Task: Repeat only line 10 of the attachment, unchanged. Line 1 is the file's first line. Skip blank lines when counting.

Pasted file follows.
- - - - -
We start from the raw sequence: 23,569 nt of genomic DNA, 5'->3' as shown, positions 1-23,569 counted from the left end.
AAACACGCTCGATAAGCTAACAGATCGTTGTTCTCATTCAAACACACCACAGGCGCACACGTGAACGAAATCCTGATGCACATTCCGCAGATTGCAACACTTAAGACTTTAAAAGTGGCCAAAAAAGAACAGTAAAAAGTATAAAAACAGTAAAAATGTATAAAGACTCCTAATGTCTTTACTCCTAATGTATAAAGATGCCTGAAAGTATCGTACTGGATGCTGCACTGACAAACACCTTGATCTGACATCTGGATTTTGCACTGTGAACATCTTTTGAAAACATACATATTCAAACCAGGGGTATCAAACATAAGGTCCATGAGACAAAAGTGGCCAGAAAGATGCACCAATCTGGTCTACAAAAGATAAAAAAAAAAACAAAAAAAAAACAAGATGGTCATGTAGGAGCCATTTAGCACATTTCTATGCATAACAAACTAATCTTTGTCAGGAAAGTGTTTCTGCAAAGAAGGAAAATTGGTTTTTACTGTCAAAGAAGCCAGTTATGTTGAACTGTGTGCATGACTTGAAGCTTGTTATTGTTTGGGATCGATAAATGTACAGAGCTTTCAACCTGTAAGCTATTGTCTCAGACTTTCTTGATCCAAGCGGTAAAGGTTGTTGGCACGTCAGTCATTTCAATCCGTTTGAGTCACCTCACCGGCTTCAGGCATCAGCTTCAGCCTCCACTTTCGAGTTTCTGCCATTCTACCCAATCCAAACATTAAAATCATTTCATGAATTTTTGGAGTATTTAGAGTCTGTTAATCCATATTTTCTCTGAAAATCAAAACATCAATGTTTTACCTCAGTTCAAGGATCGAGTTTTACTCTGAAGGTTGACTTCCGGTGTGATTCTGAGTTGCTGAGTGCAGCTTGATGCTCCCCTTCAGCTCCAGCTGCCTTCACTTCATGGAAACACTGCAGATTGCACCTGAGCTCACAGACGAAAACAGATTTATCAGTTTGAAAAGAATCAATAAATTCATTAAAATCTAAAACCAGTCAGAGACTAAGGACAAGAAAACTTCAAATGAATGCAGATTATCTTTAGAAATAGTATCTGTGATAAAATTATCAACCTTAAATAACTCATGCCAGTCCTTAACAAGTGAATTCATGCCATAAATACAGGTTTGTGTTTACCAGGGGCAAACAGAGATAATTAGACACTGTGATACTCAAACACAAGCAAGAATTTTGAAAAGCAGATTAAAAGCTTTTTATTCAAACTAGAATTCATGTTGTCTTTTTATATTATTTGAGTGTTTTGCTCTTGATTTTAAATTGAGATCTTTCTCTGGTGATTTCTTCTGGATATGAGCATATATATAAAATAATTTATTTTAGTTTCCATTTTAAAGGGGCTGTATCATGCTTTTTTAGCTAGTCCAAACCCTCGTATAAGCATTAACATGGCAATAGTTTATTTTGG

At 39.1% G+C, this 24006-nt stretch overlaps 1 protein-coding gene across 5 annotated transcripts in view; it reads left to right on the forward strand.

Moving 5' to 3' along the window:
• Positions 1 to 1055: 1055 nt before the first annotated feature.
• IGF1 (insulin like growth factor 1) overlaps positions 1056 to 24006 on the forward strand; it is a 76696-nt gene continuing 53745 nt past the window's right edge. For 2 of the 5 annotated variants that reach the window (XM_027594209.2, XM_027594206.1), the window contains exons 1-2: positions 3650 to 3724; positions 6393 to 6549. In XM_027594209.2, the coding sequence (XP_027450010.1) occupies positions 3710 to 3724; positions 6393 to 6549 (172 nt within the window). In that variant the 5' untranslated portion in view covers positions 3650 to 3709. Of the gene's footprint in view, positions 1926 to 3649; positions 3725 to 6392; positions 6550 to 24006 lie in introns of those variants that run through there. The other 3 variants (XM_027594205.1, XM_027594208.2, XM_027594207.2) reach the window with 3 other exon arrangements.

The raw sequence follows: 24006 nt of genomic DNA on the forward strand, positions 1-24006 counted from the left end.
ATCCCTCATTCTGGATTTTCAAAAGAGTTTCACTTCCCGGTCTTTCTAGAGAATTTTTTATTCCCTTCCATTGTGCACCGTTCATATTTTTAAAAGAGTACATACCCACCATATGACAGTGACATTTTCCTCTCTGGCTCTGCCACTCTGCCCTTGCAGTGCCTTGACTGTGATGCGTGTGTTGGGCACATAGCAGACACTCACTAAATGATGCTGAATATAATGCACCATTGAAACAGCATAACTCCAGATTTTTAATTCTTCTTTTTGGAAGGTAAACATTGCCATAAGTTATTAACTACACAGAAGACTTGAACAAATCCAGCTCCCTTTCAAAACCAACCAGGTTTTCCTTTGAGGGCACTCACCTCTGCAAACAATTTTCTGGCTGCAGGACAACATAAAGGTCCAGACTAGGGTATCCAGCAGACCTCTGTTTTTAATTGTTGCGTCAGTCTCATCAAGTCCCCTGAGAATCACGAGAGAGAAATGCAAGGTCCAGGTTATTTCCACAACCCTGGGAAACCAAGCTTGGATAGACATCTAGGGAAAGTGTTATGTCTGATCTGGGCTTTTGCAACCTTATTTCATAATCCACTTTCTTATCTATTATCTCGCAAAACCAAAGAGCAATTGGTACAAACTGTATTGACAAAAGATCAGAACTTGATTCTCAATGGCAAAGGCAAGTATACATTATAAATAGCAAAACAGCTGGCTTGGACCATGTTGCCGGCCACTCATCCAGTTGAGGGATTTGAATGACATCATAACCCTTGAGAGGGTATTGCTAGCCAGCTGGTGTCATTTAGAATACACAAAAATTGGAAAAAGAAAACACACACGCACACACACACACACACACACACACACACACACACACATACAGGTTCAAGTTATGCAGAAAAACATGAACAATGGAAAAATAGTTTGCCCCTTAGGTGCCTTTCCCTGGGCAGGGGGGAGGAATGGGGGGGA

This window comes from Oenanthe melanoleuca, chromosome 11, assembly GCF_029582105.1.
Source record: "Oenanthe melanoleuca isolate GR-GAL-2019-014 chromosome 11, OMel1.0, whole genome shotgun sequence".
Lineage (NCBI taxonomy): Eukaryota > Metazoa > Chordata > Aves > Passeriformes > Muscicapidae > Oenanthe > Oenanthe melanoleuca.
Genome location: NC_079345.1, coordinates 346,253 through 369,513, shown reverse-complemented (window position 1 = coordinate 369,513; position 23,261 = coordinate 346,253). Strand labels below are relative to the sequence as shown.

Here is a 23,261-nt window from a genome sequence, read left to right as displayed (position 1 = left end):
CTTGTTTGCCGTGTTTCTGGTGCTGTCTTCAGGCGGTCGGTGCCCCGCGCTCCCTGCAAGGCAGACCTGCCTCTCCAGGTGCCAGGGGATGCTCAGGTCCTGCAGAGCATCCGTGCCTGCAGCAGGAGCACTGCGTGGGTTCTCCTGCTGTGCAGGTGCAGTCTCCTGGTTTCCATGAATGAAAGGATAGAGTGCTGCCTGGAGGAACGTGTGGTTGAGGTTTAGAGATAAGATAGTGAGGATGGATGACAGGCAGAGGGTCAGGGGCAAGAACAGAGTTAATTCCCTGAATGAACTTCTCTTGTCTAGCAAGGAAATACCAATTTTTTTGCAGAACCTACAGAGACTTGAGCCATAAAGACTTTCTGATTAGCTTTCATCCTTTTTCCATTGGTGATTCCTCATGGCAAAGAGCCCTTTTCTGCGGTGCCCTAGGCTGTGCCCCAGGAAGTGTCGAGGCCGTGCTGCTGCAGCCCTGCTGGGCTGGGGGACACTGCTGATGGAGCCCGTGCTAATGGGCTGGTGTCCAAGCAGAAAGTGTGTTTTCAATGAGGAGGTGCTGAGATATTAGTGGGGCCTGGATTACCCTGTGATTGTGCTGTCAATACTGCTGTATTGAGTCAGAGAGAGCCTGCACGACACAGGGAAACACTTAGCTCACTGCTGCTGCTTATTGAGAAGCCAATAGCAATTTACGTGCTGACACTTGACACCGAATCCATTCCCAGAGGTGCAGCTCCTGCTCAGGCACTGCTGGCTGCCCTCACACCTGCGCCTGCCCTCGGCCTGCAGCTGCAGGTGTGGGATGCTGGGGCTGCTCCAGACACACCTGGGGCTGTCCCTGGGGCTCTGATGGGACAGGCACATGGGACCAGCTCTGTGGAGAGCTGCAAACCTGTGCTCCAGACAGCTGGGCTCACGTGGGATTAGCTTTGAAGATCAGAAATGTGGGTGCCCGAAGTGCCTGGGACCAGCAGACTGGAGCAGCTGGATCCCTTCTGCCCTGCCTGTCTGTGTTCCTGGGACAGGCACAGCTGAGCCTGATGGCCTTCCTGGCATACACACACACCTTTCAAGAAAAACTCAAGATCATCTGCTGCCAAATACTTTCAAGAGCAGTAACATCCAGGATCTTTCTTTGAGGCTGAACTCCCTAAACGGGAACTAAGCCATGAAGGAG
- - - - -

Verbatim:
Source record: "Oenanthe melanoleuca isolate GR-GAL-2019-014 chromosome 11, OMel1.0, whole genome shotgun sequence".